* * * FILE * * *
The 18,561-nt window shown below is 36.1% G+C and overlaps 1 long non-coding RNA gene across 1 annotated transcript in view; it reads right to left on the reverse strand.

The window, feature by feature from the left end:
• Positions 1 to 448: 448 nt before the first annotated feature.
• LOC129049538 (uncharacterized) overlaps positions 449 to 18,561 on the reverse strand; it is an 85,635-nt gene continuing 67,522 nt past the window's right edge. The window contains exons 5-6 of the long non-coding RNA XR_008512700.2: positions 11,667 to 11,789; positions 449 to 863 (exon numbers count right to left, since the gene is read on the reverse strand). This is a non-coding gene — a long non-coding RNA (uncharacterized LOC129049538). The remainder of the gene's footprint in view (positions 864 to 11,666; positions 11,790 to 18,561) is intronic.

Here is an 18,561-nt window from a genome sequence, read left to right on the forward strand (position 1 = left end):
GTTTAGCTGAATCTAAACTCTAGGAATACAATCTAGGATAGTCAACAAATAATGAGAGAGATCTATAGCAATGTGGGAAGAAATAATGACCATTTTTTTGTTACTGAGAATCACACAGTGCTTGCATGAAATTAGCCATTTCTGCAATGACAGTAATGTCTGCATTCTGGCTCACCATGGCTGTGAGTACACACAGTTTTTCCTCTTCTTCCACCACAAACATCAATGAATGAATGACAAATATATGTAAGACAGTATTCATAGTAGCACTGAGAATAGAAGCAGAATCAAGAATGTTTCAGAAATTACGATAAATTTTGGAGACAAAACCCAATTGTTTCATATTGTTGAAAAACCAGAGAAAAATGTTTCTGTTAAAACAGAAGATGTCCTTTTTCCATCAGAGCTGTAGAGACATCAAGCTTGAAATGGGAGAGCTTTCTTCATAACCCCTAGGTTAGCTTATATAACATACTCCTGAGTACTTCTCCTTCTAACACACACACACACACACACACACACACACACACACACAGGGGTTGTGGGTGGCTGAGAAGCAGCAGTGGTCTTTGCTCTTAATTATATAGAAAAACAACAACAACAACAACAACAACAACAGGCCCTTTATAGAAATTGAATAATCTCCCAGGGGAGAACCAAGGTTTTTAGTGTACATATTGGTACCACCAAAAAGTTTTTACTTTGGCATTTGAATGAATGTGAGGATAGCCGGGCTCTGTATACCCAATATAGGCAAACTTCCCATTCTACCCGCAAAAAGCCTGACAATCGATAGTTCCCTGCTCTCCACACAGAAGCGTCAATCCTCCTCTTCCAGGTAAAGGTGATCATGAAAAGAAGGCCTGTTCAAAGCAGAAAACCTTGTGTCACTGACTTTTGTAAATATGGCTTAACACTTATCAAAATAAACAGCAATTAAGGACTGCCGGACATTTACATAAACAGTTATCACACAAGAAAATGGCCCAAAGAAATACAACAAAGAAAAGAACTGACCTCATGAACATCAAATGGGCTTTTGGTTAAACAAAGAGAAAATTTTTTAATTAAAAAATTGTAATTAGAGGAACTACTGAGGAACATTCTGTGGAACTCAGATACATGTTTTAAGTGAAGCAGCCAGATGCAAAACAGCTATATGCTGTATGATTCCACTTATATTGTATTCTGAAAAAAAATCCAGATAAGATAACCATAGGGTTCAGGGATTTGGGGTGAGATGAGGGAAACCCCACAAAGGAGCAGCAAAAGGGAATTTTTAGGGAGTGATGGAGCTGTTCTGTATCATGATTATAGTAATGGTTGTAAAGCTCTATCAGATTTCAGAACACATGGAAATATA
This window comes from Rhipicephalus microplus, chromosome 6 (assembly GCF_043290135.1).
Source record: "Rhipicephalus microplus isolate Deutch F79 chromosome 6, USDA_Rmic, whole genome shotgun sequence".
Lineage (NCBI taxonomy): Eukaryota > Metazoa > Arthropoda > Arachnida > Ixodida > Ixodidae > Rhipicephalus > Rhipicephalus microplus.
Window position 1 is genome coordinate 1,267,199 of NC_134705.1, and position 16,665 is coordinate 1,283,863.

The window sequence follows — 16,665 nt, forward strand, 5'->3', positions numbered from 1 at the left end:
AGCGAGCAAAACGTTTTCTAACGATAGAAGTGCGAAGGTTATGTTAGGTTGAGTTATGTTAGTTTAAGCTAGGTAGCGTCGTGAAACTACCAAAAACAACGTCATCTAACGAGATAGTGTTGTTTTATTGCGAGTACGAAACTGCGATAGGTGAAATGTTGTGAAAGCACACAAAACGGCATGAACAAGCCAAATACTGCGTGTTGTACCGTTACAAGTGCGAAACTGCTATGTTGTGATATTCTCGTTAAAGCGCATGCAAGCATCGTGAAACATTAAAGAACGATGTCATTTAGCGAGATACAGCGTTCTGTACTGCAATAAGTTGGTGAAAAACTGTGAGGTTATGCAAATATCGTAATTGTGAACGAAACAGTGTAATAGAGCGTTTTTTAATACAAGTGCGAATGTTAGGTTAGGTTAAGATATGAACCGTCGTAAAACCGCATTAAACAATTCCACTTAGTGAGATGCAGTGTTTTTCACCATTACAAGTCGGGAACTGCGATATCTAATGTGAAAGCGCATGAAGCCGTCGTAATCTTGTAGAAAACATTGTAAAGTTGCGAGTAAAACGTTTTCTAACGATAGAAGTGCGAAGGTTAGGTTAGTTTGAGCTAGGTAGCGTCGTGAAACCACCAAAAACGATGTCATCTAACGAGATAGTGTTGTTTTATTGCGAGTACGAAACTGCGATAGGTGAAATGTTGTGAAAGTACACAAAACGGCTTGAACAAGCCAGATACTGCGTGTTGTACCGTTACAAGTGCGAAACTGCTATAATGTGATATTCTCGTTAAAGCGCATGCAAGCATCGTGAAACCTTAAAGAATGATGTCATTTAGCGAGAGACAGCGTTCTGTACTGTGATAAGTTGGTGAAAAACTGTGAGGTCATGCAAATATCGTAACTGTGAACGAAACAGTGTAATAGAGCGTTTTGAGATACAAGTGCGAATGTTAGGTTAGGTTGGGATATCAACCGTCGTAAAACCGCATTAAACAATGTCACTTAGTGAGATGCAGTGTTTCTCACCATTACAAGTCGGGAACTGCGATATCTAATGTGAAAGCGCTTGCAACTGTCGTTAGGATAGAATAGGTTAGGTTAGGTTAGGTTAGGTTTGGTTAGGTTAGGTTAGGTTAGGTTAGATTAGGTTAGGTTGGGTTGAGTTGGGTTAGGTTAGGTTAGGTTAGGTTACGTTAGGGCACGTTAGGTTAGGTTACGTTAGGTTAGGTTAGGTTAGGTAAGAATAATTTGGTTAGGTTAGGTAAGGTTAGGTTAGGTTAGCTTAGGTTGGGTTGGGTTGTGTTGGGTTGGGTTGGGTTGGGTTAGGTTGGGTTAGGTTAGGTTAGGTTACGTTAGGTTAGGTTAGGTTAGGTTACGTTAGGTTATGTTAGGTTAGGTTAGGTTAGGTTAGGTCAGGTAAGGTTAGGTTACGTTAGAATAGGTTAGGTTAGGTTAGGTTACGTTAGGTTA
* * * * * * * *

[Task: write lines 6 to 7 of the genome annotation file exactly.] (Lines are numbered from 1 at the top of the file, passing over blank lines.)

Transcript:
GTTTAGCTGAATCTAAACTCTAGGAATACAATCTAGGATAGTCAACAAATAATGAGAGAGATCTATAGCAATGTGGGAAGAAATAATGACCATTTTTTTGTTACTGAGAATCACACAGTGCTTGCATGAAATTAGCCATTTCTGCAATGACAGTAATGTCTGCATTCTGGCTCACCATGGCTGTGAGTACACACAGTTTTTCCTCTTCTTCCACCACAAACATCAATGAATGAATGACAAATATATGTAAGACAGTATTCATAGTAGCACTGAGAATAGAAGCAGAATCAAGAATGTTTCAGAAATTACGATAAATTTTGGAGACAAAACCCAATTGTTTCATATTGTTGAAAAACCAGAGAAAAATGTTTCTGTTAAAACAGAAGATGTCCTTTTTCCATCAGAGCTGTAGAGACATCAAGCTTGAAATGGGAGAGCTTTCTTCATAACCCCTAGGTTAGCTTATATAACATACTCCTGAGTACTTCTCCTTCTAACACACACACACACACACACACACACACACACACACACAGGGGTTGTGGGTGGCTGAGAAGCAGCAGTGGTCTTTGCTCTTAATTATATAGAAAAACAACAACAACAACAACAACAACAACAGGCCCTTTATAGAAATTGAATAATCTCCCAGGGGAGAACCAAGGTTTTTAGTGTACATATTGGTACCACCAAAAAGTTTTTACTTTGGCATTTGAATGAATGTGAGGATAGCCGGGCTCTGTATACCCAATATAGGCAAACTTCCCATTCTACCCGCAAAAAGCCTGACAATCGATAGTTCCCTGCTCTCCACACAGAAGCGTCAATCCTCCTCTTCCAGGTAAAGGTGATCATGAAAAGAAGGCCTGTTCAAAGCAGAAAACCTTGTGTCACTGACTTTTGTAAATATGGCTTAACACTTATCAAAATAAACAGCAATTAAGGACTGCCGGACATTTACATAAACAGTTATCACACAAGAAAATGGCCCAAAGAAATACAACAAAGAAAAGAACTGACCTCATGAACATCAAATGGGCTTTTGGTTAAACAAAGAGAAAATTTTTTAATTAAAAAATTGTAATTAGAGGAACTACTGAGGAACATTCTGTGGAACTCAGATACATGTTTTAAGTGAAGCAGCCAGATGCAAAACAGCTATATGCTGTATGATTCCACTTATATTGTATTCTGAAAAAAAATCCAGATAAGATAACCATAGGGTTCAGGGATTTGGGGTGAGATGAGGGAAACCCCACAAAGGAGCAGCAAAAGGGAATTTTTAGGGAGTGATGGAGCTGTTCTGTATCATGATTATAGTAATGGTTGTAAAGCTCTATCAGATTTCAGAACACATGGAAATATA
This window comes from Rhipicephalus microplus, chromosome 6 (assembly GCF_043290135.1).